Manchester City’s manager, Roberto Mancini, has said that he personally disagrees with the notion of financial fair play, insisting that it should be up to a “rich man” to spend money as he chooses.
City are undertaking rigorous work to ensure they comply with Uefa’s Financial Fair Play regime, despite being one of six domestic top-flight clubs who voted against Thursday’s Premier League resolution restricting the amount of income that they can spend on players’ wages. Mancini said that “if the rules are this, we should work for this” but added that they did not fit with his notion of fairness. “I do not agree. If I am a rich man, I want to spend all my money for my team. It’s my job. I don’t agree with this in general. This is life. I do not agree with this rule but it is only my personal opinion.”
The installation of Brian Marwood to oversee the work of City’s Academy, last year, foretold how important the development of young talent is to City’s future with the new financial strictures in place, and Mancini said “in football if you work well, you can find good players without spending maybe £30m on one player”. But he also reflected a long-held City frustration. “If a normal club that doesn’t have a lot of money to spend wants to buy one good player, maybe they can spend £8m. If [it’s] Manchester City, the club asks for £25m or £30m,” he said.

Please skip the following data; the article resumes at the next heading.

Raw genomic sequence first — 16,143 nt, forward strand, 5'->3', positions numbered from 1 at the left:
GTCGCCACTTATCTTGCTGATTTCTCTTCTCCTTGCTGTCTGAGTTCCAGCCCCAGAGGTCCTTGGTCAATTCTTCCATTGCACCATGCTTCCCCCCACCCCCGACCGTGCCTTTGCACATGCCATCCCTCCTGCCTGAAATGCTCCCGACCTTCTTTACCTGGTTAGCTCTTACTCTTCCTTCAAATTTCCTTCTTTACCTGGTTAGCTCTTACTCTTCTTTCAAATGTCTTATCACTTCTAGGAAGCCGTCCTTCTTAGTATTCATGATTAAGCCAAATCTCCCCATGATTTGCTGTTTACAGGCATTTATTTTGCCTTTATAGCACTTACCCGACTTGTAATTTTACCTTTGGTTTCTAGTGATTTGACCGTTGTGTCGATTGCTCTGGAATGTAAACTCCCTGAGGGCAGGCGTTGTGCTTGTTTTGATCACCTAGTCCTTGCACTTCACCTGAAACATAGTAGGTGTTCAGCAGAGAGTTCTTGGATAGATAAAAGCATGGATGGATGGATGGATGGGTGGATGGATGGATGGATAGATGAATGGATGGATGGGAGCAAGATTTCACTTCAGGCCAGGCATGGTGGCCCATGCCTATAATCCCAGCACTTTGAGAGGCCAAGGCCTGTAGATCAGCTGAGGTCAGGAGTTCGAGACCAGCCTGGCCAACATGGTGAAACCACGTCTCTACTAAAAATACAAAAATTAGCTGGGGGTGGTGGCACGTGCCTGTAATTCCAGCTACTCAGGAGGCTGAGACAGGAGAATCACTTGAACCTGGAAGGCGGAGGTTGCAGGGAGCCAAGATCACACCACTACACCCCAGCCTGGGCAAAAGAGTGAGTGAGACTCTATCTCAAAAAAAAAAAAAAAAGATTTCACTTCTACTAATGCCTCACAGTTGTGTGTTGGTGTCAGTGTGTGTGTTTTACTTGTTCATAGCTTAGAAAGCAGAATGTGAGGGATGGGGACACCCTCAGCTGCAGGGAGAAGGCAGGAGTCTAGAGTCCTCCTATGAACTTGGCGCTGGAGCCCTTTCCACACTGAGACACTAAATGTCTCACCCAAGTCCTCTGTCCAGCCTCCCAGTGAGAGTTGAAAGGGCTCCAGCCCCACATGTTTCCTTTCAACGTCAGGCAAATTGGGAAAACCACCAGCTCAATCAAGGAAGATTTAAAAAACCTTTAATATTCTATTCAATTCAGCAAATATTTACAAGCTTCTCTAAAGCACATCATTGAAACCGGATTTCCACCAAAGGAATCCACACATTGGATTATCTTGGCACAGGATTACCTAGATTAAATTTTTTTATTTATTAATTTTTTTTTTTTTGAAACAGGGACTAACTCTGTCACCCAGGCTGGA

Manchester United manager, Sir Alex Ferguson, yesterday said he doubted Uefa’s FFP system was enforceable. “It’s all good in theory but the application will always be different,” he said. “If people have money to burn they can place it anywhere in the world. I’ll be interested to see how they think they can operate it. It would be good if it was applicable but I have my doubts.”
Mancini, whose side are at Southampton today, was sarcastic when asked when Micah Richards, who has been out since October with a knee injury, might return. “Maybe next summer! I don’t know. I think maybe another month,” he said.
Of Carlos Tevez’s disappointment with being confined to the bench in last Sunday’s disappointing 2-2 draw with Liverpool, Mancini reflected: “Maybe he was not happy. I don’t think there are players who are not happy when they can play [and do not].”
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